Technosignatures in exoplanet atmospheres

In this post I shall discuss two articles – Lin et al. 2014, and Lingam and Loeb 2017. The premise of both these articles is the distinction between biosignatures and technosignatures. The two terms are discussed in this paper by Jason Wright. Biosignatures in this case refer to evidence for life found  in the transmission and reflection spectra of exoplanetary atmospheres (review of biosignatures by Schwieterman et al. 2017). Technosignatures refer to signs of intelligent civilization. In the SETI context it can be communication, megastructures, and pollution.

The article by Lin et al 2014 posits the existence of absorption features corresponding to organohalogens, and more specifically chlorofluorocarbons (CFCs). The existence of these chemicals which are not produced naturally would require an intelligent civilization. They posit that  a civilization with 10x our CFC levels would be detectable by the James Webb Space Telescope (JWST) with ~ 1 day of integration time.  I do have objections to their assumptions – an anthropocentric industrial and polluting model; habitable planet around white dwarf. Further how sustainable would 10x CFC levels be. However, despite that I found this interesting since it shows that within an order of magnitude we could detect such a planet with prolonged use of today’s technology (JWST).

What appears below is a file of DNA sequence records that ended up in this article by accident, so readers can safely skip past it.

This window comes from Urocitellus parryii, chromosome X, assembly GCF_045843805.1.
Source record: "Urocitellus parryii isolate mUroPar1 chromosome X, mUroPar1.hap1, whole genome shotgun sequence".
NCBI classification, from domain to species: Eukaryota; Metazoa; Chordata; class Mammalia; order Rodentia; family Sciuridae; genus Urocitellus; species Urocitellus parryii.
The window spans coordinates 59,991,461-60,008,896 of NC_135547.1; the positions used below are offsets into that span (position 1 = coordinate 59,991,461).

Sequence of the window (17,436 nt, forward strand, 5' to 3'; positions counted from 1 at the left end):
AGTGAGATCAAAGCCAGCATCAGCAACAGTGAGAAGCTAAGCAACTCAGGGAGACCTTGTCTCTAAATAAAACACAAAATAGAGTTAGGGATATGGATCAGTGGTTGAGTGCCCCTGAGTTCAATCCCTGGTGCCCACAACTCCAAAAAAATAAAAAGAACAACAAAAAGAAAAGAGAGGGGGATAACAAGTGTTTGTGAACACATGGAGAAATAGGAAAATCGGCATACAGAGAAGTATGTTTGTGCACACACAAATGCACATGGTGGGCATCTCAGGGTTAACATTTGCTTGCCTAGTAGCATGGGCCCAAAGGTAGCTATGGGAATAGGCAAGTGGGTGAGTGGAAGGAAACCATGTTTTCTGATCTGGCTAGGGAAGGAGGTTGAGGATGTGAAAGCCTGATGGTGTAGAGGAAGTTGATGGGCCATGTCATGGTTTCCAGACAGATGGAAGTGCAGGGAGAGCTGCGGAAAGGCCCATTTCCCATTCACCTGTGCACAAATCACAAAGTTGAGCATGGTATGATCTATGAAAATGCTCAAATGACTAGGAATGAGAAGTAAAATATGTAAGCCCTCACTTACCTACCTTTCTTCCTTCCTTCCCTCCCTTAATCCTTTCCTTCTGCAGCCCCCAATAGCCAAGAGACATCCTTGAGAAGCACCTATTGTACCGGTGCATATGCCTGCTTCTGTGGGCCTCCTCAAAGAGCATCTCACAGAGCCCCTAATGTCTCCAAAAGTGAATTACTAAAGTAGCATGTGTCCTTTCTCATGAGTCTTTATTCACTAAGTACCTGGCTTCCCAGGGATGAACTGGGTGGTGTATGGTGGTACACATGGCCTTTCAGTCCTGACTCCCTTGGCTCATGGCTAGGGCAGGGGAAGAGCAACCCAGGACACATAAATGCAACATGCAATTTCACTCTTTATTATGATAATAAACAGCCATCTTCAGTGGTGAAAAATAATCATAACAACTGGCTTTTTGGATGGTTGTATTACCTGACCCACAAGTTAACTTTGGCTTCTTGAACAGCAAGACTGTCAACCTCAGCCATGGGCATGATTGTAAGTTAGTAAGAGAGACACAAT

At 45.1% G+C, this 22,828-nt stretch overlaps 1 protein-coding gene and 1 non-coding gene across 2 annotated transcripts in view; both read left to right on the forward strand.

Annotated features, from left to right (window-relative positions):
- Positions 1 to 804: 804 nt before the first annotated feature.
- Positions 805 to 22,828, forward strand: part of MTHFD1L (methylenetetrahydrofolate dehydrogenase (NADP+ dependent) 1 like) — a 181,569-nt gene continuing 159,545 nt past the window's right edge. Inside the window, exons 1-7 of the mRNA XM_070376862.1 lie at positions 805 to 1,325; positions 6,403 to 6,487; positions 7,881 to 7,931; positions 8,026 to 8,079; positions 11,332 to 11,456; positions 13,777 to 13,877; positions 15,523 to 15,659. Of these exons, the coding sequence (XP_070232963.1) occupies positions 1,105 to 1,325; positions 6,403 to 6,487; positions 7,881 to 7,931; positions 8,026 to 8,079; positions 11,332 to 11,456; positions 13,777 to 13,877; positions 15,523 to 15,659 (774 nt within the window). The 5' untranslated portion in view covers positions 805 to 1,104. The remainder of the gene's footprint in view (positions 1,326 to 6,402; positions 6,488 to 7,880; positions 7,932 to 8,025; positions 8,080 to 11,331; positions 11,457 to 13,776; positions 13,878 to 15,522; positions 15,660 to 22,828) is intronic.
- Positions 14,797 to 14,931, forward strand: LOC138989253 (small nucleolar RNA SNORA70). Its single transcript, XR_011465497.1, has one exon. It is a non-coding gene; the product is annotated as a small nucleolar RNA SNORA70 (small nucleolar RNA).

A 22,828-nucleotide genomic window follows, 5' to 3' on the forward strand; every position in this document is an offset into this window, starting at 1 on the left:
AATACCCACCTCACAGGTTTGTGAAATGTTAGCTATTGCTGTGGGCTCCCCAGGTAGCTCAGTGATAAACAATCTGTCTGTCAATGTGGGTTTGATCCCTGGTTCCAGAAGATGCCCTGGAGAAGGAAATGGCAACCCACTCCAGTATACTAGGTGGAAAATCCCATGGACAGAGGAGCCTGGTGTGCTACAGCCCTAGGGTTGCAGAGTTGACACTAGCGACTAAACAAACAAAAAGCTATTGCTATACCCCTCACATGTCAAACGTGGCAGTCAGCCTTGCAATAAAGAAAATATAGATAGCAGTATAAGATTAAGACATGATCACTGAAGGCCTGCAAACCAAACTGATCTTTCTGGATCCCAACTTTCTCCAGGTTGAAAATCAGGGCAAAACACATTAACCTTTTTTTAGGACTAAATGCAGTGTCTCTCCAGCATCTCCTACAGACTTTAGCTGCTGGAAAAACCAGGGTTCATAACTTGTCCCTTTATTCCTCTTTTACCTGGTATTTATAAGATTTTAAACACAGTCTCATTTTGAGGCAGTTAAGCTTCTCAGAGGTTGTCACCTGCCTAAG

The article by Lingam and Loeb, instead of considering polluting features, looks for ‘spectral edges’ from the harvesting of stellar energy by either photovoltaic cells or vegetation. The presence of vegetation on a planet would impart a red edge (infrared) due to expelled heat. Similarly, silicon photovoltaic cells cause a peak  in the extreme UV. This peak if indubitable, and confirmed without any other natural explanation would signify the existence of large photovoltaic farms deployed to harness stellar energy. This would also be an unmistakable technosignature.

The advent of new instruments like JWST and perhaps ARIEL are taking us into the era, where search for technosignatures can be achieved by optical and NIR spectroscopy. Since the instrumentation is being built and developed for finding Earth like planets in their habitable zones, along with characterization of atmospheres; SETI stands to gain in its search for technosignatures by piggybacking on this progress.